Georgia Tech Takes Comprehensive Biofuels Approach
Interdisciplinary research initiative focuses on converting forest products
We feel it at the pump. Fuel prices are at record highs and so is the demand for alternative fuels. But major scientific and technological advances are still required before economically viable alternative fuels become a significant part of the U.S. energy supply.
Researchers across the Georgia Institute of Technology campus are focusing their attention on biofuels. And while most experts agree that biofuels are not the silver bullet to solve the world's long-term fuel needs, they see biofuels as a necessary complement to conventional oil and gas.
Biofuel research at Georgia Tech intensified in 2004 with the launch of the Strategic Energy Institute (SEI), created to enable, facilitate and coordinate programs related to energy research and education.
"Many energy issues are truly multi-disciplinary and can't be addressed by one faculty member," says Roger Webb, interim director of the SEI. "The Strategic Energy Institute has been broadly engaging companies to define projects that many faculty members at Georgia Tech can pursue in a collaborative effort."
This interdisciplinary approach was a major reason why Chevron Corporation chose Georgia Tech as its first strategic research alliance partner, according to Rick Zalesky, vice president of the biofuels and hydrogen unit of Chevron Technology Ventures.
"Georgia Tech has the infrastructure so that researchers from various departments work together in the same building to solve complex problems, and we think that's terrific," says Zalesky.
With funding from Chevron, Atlanta startup C2 Biofuels, the Georgia Research Alliance and one of the U.S. Department of Energy's new BioEnergy Research Centers, Georgia Tech researchers are exploring advanced technologies aimed at making transportation fuels from forestry products.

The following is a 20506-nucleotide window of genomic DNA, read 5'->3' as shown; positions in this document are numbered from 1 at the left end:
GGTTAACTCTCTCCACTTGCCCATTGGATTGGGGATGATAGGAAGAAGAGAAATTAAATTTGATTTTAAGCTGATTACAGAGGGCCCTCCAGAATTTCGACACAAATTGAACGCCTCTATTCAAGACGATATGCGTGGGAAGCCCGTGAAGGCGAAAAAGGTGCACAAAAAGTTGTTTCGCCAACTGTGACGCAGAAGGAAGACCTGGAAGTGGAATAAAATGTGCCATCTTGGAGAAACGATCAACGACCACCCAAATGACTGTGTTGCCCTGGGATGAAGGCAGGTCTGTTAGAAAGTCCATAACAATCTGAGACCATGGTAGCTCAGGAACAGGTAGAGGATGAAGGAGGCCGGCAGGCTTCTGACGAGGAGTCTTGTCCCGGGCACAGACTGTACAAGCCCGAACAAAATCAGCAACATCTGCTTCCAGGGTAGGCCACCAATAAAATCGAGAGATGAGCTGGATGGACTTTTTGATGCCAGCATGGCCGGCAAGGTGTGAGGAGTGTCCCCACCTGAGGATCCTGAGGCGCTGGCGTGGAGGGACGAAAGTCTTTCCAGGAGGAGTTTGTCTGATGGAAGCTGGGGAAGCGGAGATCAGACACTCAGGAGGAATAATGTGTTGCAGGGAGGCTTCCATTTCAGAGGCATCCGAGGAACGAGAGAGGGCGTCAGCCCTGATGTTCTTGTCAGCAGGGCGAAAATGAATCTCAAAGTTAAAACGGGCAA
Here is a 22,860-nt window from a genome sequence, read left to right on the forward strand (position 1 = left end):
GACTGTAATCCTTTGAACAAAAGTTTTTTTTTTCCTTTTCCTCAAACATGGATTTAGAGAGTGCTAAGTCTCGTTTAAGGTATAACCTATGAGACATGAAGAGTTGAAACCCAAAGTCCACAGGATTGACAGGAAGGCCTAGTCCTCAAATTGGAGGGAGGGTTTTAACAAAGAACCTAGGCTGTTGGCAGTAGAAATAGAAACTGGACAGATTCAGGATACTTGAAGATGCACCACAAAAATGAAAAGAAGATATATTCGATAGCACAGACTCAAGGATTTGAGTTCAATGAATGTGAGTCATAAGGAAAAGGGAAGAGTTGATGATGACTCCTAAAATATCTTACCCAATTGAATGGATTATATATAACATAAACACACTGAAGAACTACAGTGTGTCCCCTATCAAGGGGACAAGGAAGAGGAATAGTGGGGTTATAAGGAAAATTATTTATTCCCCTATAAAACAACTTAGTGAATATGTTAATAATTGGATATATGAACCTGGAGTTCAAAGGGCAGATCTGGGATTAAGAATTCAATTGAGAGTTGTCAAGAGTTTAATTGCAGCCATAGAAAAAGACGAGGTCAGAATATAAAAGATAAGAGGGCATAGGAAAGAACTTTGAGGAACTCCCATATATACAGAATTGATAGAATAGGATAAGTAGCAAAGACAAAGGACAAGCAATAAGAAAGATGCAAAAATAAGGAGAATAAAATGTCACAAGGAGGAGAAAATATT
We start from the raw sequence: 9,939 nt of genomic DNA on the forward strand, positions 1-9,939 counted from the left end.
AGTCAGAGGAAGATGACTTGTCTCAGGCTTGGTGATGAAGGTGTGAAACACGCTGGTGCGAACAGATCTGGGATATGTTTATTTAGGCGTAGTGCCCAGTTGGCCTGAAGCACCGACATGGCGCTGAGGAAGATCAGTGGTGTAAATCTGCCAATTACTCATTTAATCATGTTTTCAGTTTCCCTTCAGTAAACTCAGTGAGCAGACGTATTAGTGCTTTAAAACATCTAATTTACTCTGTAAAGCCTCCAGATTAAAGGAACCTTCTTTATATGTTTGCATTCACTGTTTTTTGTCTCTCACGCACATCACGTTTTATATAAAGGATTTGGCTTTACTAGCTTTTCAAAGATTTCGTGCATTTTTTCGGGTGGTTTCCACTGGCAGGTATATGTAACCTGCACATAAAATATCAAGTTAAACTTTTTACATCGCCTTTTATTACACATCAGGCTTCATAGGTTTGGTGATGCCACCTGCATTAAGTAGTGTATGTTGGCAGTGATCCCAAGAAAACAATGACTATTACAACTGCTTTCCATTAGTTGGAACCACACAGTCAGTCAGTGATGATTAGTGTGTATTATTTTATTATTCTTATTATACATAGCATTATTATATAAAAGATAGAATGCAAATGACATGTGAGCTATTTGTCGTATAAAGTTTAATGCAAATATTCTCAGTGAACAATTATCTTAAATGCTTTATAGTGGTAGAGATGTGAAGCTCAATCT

Georgia Tech researchers are examining and optimizing the five major steps required to produce bioethanol, or ethanol obtained from the carbohydrates in many agricultural crops. These steps include selecting the best plant material, preparing the plants for conversion, breaking down the carbohydrates into simple sugars, fermenting the sugars into alcohol and separating the ethanol from water.
Choosing a Plant Source and Preparing It for Conversion
Bioethanol produced from corn is being manufactured at a rate of more than five billion gallons per year in the United States, but concerns exist about the future price and availability of corn as a food crop if it's being used to help meet energy needs.
Because forest products are a more efficient source of ethanol and more than five million tons of trees are available for harvest each year in Georgia beyond what is needed for pulp mill and sawmill production, Georgia Tech researchers are turning to Southern pine trees.
Switchgrass, a fast-growing tallgrass, is another attractive source of plant material because of its ability to grow in poor soil and adverse climate conditions, its rapid growth and its low fertilization and herbicide requirements.
Art Ragauskas, a professor in the School of Chemistry and Biochemistry, studies the chemistry and structure of the starting plant material, known as biomass, to determine which varieties and characteristics of switchgrass and pine trees improve conversion to ethanol.
He also examines how different acids react with the wood chips to make accessible the complex interior mixture of carbohydrate polymers, including cellulose, hemicellulose and lignin.
"Pre-treatment is performed under severe chemical conditions and very high temperatures. Understanding the chemistry should allow us to make pre-treatments more efficient, less costly and more effective," says Ragauskas.
After the acid pre-treatment, the wood is placed in a reactor and exposed to high-pressure steam.